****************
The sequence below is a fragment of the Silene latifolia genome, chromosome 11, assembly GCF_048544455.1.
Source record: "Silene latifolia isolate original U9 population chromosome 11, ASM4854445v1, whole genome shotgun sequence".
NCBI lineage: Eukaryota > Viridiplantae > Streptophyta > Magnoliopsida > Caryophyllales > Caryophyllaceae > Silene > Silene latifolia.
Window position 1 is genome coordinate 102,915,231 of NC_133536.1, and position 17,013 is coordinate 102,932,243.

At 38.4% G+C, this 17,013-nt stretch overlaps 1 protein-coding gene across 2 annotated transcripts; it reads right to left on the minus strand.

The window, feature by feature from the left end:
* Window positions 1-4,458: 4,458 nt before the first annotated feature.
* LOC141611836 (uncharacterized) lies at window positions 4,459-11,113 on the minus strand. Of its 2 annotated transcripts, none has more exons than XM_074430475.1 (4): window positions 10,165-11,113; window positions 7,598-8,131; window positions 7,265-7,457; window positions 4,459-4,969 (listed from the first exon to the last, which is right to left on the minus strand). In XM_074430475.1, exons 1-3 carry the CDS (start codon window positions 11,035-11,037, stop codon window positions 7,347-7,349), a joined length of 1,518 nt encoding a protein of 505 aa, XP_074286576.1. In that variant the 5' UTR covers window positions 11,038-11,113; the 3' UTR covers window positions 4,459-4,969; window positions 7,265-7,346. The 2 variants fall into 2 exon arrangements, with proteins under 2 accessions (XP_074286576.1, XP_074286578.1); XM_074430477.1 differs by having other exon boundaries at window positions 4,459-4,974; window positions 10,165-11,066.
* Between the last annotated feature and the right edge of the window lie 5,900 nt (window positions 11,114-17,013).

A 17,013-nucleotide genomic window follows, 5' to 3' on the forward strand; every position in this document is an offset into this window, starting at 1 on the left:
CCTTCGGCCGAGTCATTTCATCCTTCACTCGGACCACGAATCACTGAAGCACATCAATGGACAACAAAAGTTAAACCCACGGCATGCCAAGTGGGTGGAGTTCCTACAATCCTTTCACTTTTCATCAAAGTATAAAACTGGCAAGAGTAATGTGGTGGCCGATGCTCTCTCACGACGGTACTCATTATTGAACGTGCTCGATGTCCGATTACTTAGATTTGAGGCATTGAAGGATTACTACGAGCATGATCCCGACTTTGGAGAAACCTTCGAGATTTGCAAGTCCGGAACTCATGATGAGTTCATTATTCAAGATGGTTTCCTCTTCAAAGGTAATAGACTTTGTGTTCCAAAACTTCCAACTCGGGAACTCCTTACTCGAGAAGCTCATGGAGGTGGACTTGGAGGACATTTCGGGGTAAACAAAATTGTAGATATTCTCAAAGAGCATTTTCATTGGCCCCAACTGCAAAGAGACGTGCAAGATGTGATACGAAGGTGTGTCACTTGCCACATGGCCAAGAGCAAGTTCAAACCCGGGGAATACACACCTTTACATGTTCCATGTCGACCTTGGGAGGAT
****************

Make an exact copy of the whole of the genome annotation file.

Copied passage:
The sequence below is a fragment of the Silene latifolia genome, chromosome 11, assembly GCF_048544455.1.
Source record: "Silene latifolia isolate original U9 population chromosome 11, ASM4854445v1, whole genome shotgun sequence".
NCBI lineage: Eukaryota > Viridiplantae > Streptophyta > Magnoliopsida > Caryophyllales > Caryophyllaceae > Silene > Silene latifolia.
Window position 1 is genome coordinate 102,915,231 of NC_133536.1, and position 17,013 is coordinate 102,932,243.

At 38.4% G+C, this 17,013-nt stretch overlaps 1 protein-coding gene across 2 annotated transcripts; it reads right to left on the minus strand.

The window, feature by feature from the left end:
* Window positions 1-4,458: 4,458 nt before the first annotated feature.
* LOC141611836 (uncharacterized) lies at window positions 4,459-11,113 on the minus strand. Of its 2 annotated transcripts, none has more exons than XM_074430475.1 (4): window positions 10,165-11,113; window positions 7,598-8,131; window positions 7,265-7,457; window positions 4,459-4,969 (listed from the first exon to the last, which is right to left on the minus strand). In XM_074430475.1, exons 1-3 carry the CDS (start codon window positions 11,035-11,037, stop codon window positions 7,347-7,349), a joined length of 1,518 nt encoding a protein of 505 aa, XP_074286576.1. In that variant the 5' UTR covers window positions 11,038-11,113; the 3' UTR covers window positions 4,459-4,969; window positions 7,265-7,346. The 2 variants fall into 2 exon arrangements, with proteins under 2 accessions (XP_074286576.1, XP_074286578.1); XM_074430477.1 differs by having other exon boundaries at window positions 4,459-4,974; window positions 10,165-11,066.
* Between the last annotated feature and the right edge of the window lie 5,900 nt (window positions 11,114-17,013).

A 17,013-nucleotide genomic window follows, 5' to 3' on the forward strand; every position in this document is an offset into this window, starting at 1 on the left:
CCTTCGGCCGAGTCATTTCATCCTTCACTCGGACCACGAATCACTGAAGCACATCAATGGACAACAAAAGTTAAACCCACGGCATGCCAAGTGGGTGGAGTTCCTACAATCCTTTCACTTTTCATCAAAGTATAAAACTGGCAAGAGTAATGTGGTGGCCGATGCTCTCTCACGACGGTACTCATTATTGAACGTGCTCGATGTCCGATTACTTAGATTTGAGGCATTGAAGGATTACTACGAGCATGATCCCGACTTTGGAGAAACCTTCGAGATTTGCAAGTCCGGAACTCATGATGAGTTCATTATTCAAGATGGTTTCCTCTTCAAAGGTAATAGACTTTGTGTTCCAAAACTTCCAACTCGGGAACTCCTTACTCGAGAAGCTCATGGAGGTGGACTTGGAGGACATTTCGGGGTAAACAAAATTGTAGATATTCTCAAAGAGCATTTTCATTGGCCCCAACTGCAAAGAGACGTGCAAGATGTGATACGAAGGTGTGTCACTTGCCACATGGCCAAGAGCAAGTTCAAACCCGGGGAATACACACCTTTACATGTTCCATGTCGACCTTGGGAGGAT